When a foreign national either has or has had a residence permit and the Finnish Immigration Service makes a decision on his or her removal from the country, the person is deported. The majority of deportations are due to residence in the country without a permit. A person may also be deported if he or she has committed a crime in Finland.
When a foreign national does not have a residence permit and the Finnish Immigration Service makes a decision on his or her removal from the country, the person is refused entry. For example, an asylum seeker who is removed from the country is not deported but refused entry.
Under the Aliens Act, a foreign national may be deported if:
he or she resides in Finland without the required residence permit;
he or she is found guilty of an offence carrying a maximum sentence of imprisonment for a year or more;
he or she is found guilty of repeated offences;
he or she has, through his or her behaviour, shown that he or she presents a danger to other people’s safety; or
there are reasonable grounds to suspect that he or she may engage in activities that endanger Finland’s national security.
A decision on deportation can be made on the basis of committed crimes if the person is found guilty of serious or repeated offences.
In practice, offences carrying a sentence of imprisonment for a year or more are considered serious offences.
There are no statistics on criminal offences that have led to deportation.
The Finnish Immigration Service receives a deportation proposal from the police. On the basis of the proposal and other information, the Finnish Immigration Service makes a decision in the matter. The decision is based on an overall consideration, where the Finnish Immigration Service weighs the grounds for deportation but also other circumstances that speak against it, such as the person’s ties to Finland.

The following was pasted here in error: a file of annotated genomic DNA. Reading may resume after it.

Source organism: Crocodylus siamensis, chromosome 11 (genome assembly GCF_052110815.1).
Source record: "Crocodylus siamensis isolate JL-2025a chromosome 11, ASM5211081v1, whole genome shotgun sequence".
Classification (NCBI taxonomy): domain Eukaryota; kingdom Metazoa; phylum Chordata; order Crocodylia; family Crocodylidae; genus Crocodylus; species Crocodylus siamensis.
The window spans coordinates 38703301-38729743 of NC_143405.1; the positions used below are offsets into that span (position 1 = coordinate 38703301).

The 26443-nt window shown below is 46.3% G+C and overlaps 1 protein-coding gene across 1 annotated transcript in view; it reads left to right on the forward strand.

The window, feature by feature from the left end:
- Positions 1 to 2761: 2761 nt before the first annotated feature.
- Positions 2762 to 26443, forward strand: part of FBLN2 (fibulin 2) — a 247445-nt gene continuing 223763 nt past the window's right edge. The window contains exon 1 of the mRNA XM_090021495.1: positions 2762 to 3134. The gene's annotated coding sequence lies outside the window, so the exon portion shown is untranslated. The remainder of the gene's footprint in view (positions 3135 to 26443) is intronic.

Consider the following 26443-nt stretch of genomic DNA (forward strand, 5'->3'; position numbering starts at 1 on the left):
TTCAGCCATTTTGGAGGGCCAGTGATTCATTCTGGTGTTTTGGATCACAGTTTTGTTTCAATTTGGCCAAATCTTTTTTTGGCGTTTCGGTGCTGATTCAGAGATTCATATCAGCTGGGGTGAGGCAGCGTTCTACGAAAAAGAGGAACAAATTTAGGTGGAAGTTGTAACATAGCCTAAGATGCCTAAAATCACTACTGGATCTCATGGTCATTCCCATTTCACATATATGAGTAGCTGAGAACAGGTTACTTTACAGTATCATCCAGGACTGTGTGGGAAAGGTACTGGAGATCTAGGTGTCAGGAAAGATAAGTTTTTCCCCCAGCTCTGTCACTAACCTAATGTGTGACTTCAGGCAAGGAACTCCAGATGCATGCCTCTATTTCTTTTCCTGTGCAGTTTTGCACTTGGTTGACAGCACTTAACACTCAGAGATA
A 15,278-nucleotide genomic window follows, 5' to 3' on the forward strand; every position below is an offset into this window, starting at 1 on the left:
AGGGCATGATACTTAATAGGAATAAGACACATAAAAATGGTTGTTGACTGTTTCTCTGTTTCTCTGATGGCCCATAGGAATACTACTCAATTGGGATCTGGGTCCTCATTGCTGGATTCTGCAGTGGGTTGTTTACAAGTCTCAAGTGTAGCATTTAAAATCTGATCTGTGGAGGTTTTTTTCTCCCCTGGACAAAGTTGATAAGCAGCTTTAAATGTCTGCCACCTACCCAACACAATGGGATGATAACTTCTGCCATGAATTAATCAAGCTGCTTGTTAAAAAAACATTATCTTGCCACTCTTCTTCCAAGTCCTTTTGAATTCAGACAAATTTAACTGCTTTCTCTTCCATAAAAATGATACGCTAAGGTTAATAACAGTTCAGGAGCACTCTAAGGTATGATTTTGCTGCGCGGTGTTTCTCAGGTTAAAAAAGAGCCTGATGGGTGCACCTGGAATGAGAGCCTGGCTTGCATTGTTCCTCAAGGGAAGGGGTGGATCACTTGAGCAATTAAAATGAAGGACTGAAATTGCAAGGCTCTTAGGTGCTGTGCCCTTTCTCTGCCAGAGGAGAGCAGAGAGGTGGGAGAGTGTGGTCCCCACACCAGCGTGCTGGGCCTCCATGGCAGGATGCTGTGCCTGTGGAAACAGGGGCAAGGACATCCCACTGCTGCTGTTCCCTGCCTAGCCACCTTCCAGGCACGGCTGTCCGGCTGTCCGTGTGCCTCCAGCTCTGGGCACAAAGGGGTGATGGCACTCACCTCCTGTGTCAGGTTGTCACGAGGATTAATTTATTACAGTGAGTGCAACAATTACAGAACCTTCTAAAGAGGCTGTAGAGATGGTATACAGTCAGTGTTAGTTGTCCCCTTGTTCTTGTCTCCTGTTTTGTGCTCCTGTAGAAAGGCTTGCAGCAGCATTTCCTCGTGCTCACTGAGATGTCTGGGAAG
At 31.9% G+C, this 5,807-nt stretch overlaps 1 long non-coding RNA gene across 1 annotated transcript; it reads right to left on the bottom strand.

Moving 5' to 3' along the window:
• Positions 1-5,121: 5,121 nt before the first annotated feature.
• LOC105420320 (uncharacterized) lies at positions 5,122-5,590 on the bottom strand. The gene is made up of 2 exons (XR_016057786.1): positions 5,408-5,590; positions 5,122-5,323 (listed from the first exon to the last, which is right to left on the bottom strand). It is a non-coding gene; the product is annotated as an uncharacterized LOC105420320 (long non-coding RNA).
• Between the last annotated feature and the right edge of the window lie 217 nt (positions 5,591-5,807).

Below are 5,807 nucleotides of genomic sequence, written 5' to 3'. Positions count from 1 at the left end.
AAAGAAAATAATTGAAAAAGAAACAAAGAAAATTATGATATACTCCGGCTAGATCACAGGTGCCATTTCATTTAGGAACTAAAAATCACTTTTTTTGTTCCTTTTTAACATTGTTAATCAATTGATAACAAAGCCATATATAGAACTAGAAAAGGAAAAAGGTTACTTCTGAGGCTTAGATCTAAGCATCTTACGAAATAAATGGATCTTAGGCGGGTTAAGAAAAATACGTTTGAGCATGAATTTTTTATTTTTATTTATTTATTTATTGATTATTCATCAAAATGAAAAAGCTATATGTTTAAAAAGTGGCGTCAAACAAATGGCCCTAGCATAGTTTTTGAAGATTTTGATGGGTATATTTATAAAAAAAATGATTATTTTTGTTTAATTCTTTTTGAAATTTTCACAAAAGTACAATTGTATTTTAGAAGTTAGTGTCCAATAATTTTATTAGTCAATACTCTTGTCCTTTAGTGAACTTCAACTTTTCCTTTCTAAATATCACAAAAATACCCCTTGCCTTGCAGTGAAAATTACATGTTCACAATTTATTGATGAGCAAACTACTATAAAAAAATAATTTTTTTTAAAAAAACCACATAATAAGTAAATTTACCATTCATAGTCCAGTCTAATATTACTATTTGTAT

The Finnish Immigration Service can also decide on deportation at its own initiative. This is often the case when the Finnish Immigration Service rejects an application for an extended permit or withdraws a residence permit.
A decision on deportation is enforced if the person has not left the country voluntarily. If a decision on deportation is made on the basis of crimes, the decision can be enforced by the police 30 days after the date when the decision was served. In other cases, the decision is enforced after the decision has become final. In practice, the police are responsible for carrying out removals from the country.
If a person is deported due to residing in Finland without a permit, a time limit between 7 and 30 days can be set, within which he or she must leave the country. No time limit is set when the deportation decision is made on other grounds.
An entry ban may be valid for a fixed term or until further notice. Entry bans are usually valid for 1 to 5 years. An entry ban may be valid until further notice if the person has been sentenced to punishment for a serious or professional offence and he or she is a danger to public order or security. As a rule, entry bans are valid in the entire Schengen area.
Deportation decisions are based on an overall consideration. Among other things, account is taken of whether the person has family members in Finland. Particular attention is paid to the best interest of the child. In addition, at least the following is taken into account:
the duration and purpose of the person’s residence in Finland;
the nature of the residence permit issued to him or her;
the person’s ties to Finland;
the person’s family-related, cultural and social ties to his or her home country;
documents concerning the person’s health;
the seriousness of the act and the detriment, damage or danger caused to public or private security if the decision on deportation or the entry ban is made on the basis of criminal activity.
A person who has been granted refugee status may not be deported to his or her home country if he or she still needs international protection.
According to the principle of non-refoulement, no one may be returned to an area where he or she could be subject to the death penalty, torture, persecution or other treatment violating human dignity. Finland is also bound by international agreements in this respect.